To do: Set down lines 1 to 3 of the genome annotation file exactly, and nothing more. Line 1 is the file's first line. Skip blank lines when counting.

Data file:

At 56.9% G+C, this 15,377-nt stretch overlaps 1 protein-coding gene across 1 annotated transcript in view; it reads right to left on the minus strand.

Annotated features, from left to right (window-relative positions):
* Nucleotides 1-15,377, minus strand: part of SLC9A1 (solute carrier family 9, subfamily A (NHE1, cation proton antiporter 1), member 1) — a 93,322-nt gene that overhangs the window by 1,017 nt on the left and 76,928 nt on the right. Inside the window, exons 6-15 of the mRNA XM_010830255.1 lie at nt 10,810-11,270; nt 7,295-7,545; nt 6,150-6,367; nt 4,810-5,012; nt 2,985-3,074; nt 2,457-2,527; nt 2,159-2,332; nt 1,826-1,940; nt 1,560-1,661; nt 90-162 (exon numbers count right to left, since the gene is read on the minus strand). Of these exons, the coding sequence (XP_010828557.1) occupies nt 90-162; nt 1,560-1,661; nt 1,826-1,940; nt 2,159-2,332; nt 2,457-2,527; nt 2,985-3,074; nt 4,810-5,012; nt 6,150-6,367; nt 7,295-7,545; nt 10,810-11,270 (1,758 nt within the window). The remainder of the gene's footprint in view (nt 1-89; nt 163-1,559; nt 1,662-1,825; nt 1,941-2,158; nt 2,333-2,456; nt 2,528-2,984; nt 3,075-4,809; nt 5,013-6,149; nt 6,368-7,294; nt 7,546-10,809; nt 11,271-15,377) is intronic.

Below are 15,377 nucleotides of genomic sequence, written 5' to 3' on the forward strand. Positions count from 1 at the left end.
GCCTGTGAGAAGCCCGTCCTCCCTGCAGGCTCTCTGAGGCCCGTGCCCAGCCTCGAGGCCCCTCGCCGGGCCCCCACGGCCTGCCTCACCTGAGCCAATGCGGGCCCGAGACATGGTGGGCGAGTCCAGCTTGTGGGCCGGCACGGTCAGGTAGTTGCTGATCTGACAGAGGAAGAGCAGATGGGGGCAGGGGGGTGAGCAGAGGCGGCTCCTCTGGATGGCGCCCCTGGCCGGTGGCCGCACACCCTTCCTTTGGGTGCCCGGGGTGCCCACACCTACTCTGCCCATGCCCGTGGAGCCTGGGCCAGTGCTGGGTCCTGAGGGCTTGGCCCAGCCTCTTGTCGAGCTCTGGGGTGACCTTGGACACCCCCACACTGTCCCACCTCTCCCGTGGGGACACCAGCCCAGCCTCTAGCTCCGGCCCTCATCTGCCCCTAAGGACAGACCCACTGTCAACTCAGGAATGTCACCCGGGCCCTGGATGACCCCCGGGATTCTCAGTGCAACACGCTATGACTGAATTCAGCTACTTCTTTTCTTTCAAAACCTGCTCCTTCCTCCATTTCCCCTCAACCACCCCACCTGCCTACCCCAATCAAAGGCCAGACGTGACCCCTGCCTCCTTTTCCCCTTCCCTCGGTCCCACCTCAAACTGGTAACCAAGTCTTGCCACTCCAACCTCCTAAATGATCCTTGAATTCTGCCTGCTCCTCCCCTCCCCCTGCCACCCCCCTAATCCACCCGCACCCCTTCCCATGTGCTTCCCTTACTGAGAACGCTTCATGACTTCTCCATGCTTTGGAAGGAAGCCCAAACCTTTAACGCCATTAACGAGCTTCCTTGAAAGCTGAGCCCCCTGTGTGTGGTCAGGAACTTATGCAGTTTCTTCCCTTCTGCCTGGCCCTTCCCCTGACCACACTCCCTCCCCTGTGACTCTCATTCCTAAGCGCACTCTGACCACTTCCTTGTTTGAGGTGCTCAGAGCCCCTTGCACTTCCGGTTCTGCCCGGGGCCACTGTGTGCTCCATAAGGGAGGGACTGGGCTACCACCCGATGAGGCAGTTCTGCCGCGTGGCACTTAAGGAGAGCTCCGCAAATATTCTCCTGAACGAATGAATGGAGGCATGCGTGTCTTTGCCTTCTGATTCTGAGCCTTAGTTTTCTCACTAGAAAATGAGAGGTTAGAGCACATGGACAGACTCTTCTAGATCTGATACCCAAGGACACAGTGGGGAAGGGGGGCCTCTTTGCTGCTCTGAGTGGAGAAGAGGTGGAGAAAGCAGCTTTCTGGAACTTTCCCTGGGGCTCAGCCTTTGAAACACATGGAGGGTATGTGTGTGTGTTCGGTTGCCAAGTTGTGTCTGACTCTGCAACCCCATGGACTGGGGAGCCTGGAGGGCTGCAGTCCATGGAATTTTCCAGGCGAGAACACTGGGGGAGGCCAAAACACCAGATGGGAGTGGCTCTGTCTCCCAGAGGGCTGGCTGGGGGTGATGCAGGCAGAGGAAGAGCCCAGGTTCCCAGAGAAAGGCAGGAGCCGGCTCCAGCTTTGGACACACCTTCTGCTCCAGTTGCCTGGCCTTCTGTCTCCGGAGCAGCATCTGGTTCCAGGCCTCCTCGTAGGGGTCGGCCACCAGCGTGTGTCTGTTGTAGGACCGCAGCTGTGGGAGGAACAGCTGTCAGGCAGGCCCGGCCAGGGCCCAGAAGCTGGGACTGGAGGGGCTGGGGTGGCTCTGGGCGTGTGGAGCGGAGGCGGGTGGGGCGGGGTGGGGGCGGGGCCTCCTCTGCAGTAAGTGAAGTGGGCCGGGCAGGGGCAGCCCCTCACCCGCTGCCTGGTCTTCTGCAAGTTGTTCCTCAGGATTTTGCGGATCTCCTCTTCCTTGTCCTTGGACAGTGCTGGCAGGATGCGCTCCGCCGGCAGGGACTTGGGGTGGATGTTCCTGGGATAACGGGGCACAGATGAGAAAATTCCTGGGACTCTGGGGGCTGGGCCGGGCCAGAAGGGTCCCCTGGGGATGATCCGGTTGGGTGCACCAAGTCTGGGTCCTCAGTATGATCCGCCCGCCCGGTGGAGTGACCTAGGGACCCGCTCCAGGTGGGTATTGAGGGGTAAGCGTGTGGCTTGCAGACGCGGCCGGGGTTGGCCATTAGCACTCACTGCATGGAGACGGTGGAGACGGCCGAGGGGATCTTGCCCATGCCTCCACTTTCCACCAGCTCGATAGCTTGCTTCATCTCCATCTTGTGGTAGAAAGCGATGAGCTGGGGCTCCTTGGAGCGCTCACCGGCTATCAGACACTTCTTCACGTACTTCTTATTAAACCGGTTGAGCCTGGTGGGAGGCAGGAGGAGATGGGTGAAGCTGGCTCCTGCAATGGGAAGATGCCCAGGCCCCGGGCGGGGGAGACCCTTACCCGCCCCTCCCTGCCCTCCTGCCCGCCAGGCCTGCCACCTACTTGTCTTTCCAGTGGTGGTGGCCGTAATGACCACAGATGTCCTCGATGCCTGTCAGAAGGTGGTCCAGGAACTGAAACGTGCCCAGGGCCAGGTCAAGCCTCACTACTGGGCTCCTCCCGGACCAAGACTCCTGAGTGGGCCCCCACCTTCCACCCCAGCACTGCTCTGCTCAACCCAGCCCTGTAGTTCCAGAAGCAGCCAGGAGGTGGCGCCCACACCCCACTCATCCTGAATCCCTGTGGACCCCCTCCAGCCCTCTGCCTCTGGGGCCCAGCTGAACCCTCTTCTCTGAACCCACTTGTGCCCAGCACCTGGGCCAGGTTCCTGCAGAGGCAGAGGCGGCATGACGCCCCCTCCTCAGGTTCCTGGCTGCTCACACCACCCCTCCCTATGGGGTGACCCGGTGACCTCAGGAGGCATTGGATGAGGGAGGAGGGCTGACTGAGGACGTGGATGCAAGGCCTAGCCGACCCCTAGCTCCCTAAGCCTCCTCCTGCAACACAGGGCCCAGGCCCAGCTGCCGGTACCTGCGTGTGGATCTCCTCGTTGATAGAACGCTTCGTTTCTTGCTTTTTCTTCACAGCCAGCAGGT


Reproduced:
At 56.9% G+C, this 15,377-nt stretch overlaps 1 protein-coding gene across 1 annotated transcript in view; it reads right to left on the minus strand.

Annotated features, from left to right (window-relative positions):
* Nucleotides 1-15,377, minus strand: part of SLC9A1 (solute carrier family 9, subfamily A (NHE1, cation proton antiporter 1), member 1) — a 93,322-nt gene that overhangs the window by 1,017 nt on the left and 76,928 nt on the right. Inside the window, exons 6-15 of the mRNA XM_010830255.1 lie at nt 10,810-11,270; nt 7,295-7,545; nt 6,150-6,367; nt 4,810-5,012; nt 2,985-3,074; nt 2,457-2,527; nt 2,159-2,332; nt 1,826-1,940; nt 1,560-1,661; nt 90-162 (exon numbers count right to left, since the gene is read on the minus strand). Of these exons, the coding sequence (XP_010828557.1) occupies nt 90-162; nt 1,560-1,661; nt 1,826-1,940; nt 2,159-2,332; nt 2,457-2,527; nt 2,985-3,074; nt 4,810-5,012; nt 6,150-6,367; nt 7,295-7,545; nt 10,810-11,270 (1,758 nt within the window). The remainder of the gene's footprint in view (nt 1-89; nt 163-1,559; nt 1,662-1,825; nt 1,941-2,158; nt 2,333-2,456; nt 2,528-2,984; nt 3,075-4,809; nt 5,013-6,149; nt 6,368-7,294; nt 7,546-10,809; nt 11,271-15,377) is intronic.